Lawmakers might argue that there’s not much they can do about it. It is what it is, they whisper. Others simply shrug and leave it to free-market principles that dictate the cost of goods and services. Yet, we all know that at some point, this situation will reach a very painful breaking point. Financial aid, experts agree, just can’t keep up with tuition that’s reaching altitudes as high as space launches.
“The federal government doesn’t regulate prices of any goods or services, and it is unlikely that the federal government would start with higher education,” notes David A. Bergeron at the Center for American Progress.
That said, Bergeron doesn’t think it’s a lost cause for government to start trying. “The federal government could place limits on the amount that students could receive in aid for institutions that raise tuition above inflation,” he adds. “It could provide incentives to institutions to take steps to lower their cost in delivering education by encouraging use of online courses to deliver entry-level course content, and sharing facilities and resources with other institutions.”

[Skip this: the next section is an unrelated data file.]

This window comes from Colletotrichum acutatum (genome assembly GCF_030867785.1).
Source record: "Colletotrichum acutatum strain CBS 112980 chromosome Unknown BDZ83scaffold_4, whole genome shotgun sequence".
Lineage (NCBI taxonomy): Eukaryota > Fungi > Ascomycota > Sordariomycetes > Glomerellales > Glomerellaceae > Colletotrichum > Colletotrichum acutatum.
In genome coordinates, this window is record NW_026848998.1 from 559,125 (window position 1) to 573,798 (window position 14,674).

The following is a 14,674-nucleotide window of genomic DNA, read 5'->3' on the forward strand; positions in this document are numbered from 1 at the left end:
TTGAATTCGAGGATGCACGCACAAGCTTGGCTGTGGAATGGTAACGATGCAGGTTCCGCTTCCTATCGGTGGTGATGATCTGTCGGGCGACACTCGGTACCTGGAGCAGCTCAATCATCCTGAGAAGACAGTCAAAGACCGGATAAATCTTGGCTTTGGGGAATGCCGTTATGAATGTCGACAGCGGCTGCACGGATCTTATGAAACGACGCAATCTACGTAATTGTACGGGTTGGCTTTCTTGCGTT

The Obama administration and Congress, however, have chosen to pat themselves on the backs with tepid interest-rate reductions. The White House unveiled its college-opportunity initiative as if some big breakthrough had occurred. Let’s get it straight, though: It didn’t.
Where exactly was that more urgent conversation on ridiculous college-tuition costs? Now in his second term and with no need to campaign, the president could have easily gone bold. Scratching the surface with platitudes about student motivation conveniently avoids taking the higher-education community to task on the actual cost of tuition. Why must they keep raising tuition? How can students really succeed if they’re more worried about financing their next semester than passing the next midterm?
Charles D. Ellison is a veteran political strategist and frequent contributor to The Root. He is also Washington correspondent for the Philadelphia Tribune and chief political correspondent for Uptown magazine. You can reach him via Twitter.